Sinatra Ar Crud Lab

  1. Implement all four CRUD actions in a Sinatra application.
  2. Understand how each CRUD action corresponds to a controller action and POST request.


We've had a lot of practice with the ActiveRecord CRUD actions, so now it's time to tie them to controller actions in a Sinatra application. In this lab, you'll be building a basic magazine app, using every CRUD action.

Important: In Sinatra, the order in which you define your routes in a controller matters. Routes are matched in the order they are defined. So, if we were to define the get '/articles/:id' route before the get '/articles/new' route, Sinatra would feed all requests for /articles/new to the /articles/:id route and we should see an error telling us that your app is unable to find an Article instance with an id of "new". The takeaway is that you should define your /articles/new route before your /articles/:id route.


First, you'll need to create the articles table. An article should have a title and content.

Next, set up the corresponding Article model. Make sure the class inherits from ActiveRecord::Base.


Now that we have the database and model set up, it's time to set up the ability to create an article.

First, create a route in your controller, get '/articles/new', that renders the new.erb view.

We need to create an ERB file in the views directory, new.erb, with a form that POSTs to a controller action, /articles. The controller action should use the Create CRUD action to create the article and save it to the database. When the form on new.erb is submitted, the action, pointing to /articles, will redirect to another action which will trigger a render of a show.erb file automatically. Before we can fully test if our form is working, we need to create that show.erb file, as our site will currently crash upon submission.


The Read CRUD action corresponds to two different controller actions: show and index. The show action should render the ERB view show.erb, which shows an individual article. The index action should render the ERB view index.erb, which shows a list of all of the articles.

Create the get '/articles' controller action. This action should use Active Record to grab all of the articles and store them in an instance variable, @articles. Then, it should render the index.erb view. That view should use ERB to iterate over @articles and render them on the page.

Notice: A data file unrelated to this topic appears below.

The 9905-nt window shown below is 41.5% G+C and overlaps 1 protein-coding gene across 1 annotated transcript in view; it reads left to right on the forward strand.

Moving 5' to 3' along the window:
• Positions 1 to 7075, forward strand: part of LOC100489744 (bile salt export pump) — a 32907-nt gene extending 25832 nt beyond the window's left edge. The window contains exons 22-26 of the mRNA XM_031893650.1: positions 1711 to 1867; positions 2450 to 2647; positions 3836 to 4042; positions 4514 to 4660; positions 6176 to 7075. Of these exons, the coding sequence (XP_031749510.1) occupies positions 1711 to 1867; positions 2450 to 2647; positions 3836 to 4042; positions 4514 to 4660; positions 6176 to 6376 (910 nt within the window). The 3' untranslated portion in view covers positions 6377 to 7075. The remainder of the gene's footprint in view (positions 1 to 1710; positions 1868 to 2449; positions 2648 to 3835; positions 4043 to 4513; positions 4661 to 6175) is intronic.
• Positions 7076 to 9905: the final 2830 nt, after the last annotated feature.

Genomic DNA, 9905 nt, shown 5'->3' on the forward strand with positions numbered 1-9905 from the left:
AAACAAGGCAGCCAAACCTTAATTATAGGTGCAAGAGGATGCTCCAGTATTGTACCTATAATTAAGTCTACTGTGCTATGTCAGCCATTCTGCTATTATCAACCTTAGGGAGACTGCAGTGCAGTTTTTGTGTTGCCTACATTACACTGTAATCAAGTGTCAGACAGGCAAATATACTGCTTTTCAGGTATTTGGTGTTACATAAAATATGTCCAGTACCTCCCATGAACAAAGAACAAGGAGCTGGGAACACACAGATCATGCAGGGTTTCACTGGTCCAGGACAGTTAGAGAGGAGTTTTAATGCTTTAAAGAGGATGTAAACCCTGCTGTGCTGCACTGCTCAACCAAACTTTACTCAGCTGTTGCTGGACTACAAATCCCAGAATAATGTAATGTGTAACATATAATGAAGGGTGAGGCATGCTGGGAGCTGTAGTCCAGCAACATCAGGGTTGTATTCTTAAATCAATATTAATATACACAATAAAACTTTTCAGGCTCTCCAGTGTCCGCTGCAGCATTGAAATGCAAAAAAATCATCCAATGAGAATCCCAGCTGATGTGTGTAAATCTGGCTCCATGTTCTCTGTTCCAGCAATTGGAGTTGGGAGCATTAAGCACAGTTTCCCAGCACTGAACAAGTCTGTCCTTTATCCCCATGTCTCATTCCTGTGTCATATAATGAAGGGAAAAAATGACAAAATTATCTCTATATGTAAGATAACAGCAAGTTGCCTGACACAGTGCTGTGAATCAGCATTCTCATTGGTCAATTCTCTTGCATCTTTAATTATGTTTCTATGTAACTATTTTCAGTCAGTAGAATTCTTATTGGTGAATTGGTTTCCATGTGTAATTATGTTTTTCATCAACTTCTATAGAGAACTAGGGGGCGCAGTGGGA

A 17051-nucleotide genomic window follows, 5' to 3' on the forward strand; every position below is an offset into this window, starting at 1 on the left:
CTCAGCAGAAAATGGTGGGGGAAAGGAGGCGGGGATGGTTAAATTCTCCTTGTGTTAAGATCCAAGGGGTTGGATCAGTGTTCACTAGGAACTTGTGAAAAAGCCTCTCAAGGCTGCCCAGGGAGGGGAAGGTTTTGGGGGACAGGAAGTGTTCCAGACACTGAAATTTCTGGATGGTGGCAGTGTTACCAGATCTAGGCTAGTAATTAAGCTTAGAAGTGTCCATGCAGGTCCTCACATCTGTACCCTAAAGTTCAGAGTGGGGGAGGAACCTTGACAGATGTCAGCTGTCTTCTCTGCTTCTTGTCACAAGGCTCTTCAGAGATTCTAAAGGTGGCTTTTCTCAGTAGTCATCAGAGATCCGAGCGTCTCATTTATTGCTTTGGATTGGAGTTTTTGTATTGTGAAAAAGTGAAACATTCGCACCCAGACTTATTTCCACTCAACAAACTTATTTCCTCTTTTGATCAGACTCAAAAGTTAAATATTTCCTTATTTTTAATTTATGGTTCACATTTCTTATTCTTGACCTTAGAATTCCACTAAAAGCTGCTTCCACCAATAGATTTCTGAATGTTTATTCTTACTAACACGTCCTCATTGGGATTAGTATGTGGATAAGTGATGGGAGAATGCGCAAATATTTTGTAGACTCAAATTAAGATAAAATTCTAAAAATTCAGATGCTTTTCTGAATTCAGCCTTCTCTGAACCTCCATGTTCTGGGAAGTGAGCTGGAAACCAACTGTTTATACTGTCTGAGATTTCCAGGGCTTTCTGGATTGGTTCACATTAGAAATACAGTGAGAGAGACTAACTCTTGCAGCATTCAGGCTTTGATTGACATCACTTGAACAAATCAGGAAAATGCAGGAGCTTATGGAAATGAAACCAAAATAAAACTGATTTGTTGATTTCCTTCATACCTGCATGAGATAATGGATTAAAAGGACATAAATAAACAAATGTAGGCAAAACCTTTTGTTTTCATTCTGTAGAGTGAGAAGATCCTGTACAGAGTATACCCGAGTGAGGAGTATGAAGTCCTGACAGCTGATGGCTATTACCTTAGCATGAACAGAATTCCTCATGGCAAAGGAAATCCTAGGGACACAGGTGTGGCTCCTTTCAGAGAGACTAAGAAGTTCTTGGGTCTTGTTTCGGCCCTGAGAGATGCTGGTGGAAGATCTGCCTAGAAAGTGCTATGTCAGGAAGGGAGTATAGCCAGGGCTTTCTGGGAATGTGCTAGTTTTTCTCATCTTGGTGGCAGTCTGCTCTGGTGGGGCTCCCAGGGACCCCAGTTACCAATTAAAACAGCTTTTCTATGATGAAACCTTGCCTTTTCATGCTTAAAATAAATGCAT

Create the get '/articles/:id' controller action. This action should use Active Record to grab the article with the id that is in the params and set it equal to @article. Then, it should render the show.erb view page. That view should use ERB to render the @article's title and content.


The Update CRUD action corresponds to the edit controller action and view.

Create a controller action, get '/articles/:id/edit', that renders the view, edit.erb. This view should contain a form to update a specific article and POSTs to a controller action, patch '/articles/:id'.

You'll need to make sure the edit form includes:

<input id="hidden" type="hidden" name="_method" value="PATCH">

Reminder: Remember to add the use Rack::MethodOverride to your file so that your app will know how to handle PATCH, PUT, and DELETE requests!


The Delete CRUD action corresponds to the delete controller action, delete '/articles/:id'. To initiate this action, we'll add a "delete" button to the show page. This button will be in a form, but since the form isn't visible by default, you should only be able to see the button (intriguing, I know). The form will send a request to the delete controller action, where we will identify the article to delete and delete it. Then, the action should redirect to the index of all articles — we can't go back to the show page, since the article has been deleted!

Making our Delete "Button"

In order to make a form that looks like a button, all we need to do is make a form that has no input fields, only a "submit" button with a value of "delete". So, give your form tag a method of POST and an action of "/articles/:id'. Make sure to dynamically set the :id of the form action! You'll also need to make sure the form includes the hidden input tag to change the request from POST to DELETE.

View Sinatra ActiveRecord CRUD on and start learning to code for free.

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